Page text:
Gen Zers Will Own More Homes Than Millennials in U.S.
According to a panel of economists and real estate experts sponsored by Zillow, the oldest Millennials, who will turn 40 in 2020, have lived through a turbulent decade of housing marked first by the initial recovery from the Great Recession, then the extraordinary home value growth of recent years. Due in large part to a variety of affordability challenges delaying all sorts of major life milestones, the homeownership rate among young people has fallen significantly over the decade. However, fifteen years from now, Gen Z will age into a more favorable market.
The U.S. homeownership rate has climbed to 64.8%, matching highs from recent years after bottoming out at 62.9% in 2016. Still, this is a far cry from all-time highs near 70% that were last reached in 2004 when the housing bubble was in full swing.
When home values were in their trough, younger would-be buyers were suffering from having graduated into a recession with record levels of student debt. Down payment assistance some of their parents may have otherwise offered by drawing from their home's equity had been seriously eroded by crashing prices. Then as home values exploded over 2017 and 2018, this generation had trouble affording a down payment - especially buyers looking to get into their first home - and stayed in the rental market. Largely for these reasons, the homeownership rate for 35- to 44-year-olds has fallen from 66% to 60% in the past decade.
Experts surveyed by Zillow most often expect the homeownership rate among 35- to 44-year-olds to be somewhat higher in 2035 - 38% said so, while 31% said it will be somewhat lower than the current rate and 20% said it will be about the same. Only a small share of experts expects a dramatic swing in either direction - 4% said the homeownership rate among this age group will be much lower 15 years from now, and 7% said it will be much higher.
Experts tend to agree that the preference to own instead of rent and student loan burdens will be major factors in how the homeownership rate trends, but they disagree on the direction they will move. Of those who expect the homeownership rate to increase, more people preferring to own instead of rent and the home supply being less constrained were tied for the most-cited reason for the jump, closely followed by an expectation that student loan burdens will diminish. Those who predict the homeownership rate will decrease most often cited the opposite - a smaller share of households will want to own their home and student loan burdens will be greater.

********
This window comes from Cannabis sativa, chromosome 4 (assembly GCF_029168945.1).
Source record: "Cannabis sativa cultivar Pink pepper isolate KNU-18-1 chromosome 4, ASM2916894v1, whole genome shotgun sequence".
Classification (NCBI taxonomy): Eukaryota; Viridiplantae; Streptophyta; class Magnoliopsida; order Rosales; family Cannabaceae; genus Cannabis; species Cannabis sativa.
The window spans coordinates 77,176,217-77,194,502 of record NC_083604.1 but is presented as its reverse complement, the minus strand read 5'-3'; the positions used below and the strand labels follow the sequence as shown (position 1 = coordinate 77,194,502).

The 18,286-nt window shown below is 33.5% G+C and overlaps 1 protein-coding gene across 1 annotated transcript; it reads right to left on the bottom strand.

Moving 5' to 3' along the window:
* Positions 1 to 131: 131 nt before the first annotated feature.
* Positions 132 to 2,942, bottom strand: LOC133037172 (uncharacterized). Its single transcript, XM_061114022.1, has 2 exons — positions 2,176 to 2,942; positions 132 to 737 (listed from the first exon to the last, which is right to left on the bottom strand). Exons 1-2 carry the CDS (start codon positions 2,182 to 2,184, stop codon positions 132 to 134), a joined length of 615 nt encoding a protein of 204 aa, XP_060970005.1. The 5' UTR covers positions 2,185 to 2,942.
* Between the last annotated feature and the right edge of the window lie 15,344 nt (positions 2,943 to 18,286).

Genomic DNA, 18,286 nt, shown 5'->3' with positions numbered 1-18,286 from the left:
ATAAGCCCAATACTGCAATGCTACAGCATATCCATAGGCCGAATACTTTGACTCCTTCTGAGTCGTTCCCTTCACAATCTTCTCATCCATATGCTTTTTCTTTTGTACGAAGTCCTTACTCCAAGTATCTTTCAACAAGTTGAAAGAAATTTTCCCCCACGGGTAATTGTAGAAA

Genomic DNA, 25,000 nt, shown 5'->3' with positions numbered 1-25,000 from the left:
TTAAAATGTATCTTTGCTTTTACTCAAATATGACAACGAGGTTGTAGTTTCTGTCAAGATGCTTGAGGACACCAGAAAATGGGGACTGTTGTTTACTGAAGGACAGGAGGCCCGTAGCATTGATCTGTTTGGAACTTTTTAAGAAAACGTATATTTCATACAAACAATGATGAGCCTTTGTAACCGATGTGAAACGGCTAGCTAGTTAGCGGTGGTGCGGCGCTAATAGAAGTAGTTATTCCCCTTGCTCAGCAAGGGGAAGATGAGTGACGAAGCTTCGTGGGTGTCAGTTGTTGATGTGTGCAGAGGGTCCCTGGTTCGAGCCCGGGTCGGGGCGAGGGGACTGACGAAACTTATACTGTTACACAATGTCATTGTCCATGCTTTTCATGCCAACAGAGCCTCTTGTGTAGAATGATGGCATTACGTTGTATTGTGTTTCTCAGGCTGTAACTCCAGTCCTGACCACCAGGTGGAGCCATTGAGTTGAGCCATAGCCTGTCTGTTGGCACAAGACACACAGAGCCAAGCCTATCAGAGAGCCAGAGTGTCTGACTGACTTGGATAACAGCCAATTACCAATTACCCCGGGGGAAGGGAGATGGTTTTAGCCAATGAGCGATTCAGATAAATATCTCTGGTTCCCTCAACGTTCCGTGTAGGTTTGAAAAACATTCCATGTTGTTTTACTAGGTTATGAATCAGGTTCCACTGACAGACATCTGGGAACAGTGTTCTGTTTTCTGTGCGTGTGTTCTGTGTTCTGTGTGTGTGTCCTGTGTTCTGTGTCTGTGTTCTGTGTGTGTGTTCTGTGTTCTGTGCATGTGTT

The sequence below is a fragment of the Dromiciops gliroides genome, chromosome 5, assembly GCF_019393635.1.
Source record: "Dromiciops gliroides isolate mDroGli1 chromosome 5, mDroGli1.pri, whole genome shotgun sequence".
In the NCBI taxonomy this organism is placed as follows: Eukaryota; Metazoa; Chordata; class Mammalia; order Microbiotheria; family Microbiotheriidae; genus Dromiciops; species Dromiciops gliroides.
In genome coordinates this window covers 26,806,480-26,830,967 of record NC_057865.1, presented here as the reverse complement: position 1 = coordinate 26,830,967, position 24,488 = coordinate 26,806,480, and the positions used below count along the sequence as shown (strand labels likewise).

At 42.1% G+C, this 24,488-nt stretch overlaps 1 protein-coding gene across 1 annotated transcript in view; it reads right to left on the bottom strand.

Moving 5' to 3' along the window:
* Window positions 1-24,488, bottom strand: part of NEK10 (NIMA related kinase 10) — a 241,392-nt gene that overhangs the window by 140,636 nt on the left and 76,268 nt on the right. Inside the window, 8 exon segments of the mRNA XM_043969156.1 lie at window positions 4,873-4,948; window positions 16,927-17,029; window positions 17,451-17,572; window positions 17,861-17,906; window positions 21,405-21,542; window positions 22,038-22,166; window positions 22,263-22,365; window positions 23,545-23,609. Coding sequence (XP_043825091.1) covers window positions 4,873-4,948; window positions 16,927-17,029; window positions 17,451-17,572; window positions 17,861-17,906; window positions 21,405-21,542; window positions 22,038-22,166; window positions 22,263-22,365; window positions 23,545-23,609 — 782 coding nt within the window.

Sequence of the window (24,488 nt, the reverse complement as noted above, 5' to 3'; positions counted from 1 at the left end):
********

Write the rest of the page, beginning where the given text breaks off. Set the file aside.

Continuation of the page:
"The uncertainty of housing experts is tied up in the fact that this past decade has been anything but normal," said Zillow Director of Economic Research Skylar Olsen. "When experiencing unfamiliar dynamics, we must ask whether we will eventually revert to historic patterns or if pillars like preferences, affordability, policy and technology have shifted sufficiently to make this the new normal. Some of the reasons cited by experts as drivers of the future homeownership rate are big and exciting bets, including a belief by many that the home supply will be less constrained. Will more jurisdictions up-zone suburban neighborhoods to allow for smaller units and greater density? Will pre-fab construction take off? Will more big companies relocate headquarters or open satellites in more affordable metros? Time will ultimately have to tell. But in the meantime, it's fun to speculate."
The experts project that U.S. home prices will increase by an average of 2.8% during 2020. This is a slightly more optimistic outlook than the 2.5% rate the panel projected for 2020 both last quarter and one year ago, but lower than the 3.6% growth expected for 2019.
Pulsenomics Founder Terry Loebs underscored that while the panel's average expectation for home value growth may appear benign, that figure masks a range of predictions that has continued to widen over the past decade. Loebs said, "We're in the eighth year of the supposed housing recovery, but persistent uncertainty about the relative appeal and affordability of homeownership, future housing policies and supply trends leaves the experts far from a consensus."
The experts' predictions for nationwide home prices in 2020 range from 7.4% growth to 3.0% contraction, and increased divergence in longer-run expectations also confirms that market conditions remain far from settled. "Our most optimistic group of experts expects 31.2% cumulative home value appreciation through 2024, while our most pessimistic group expects a cumulative gain of just 7.8% over the same period," Loebs explained. "In dollar terms, the difference between these equally plausible scenarios is almost $7 trillion in aggregate home equity value. We've been conducting this survey for more than ten years, and this barometer of housing market malaise is now at a record-high level."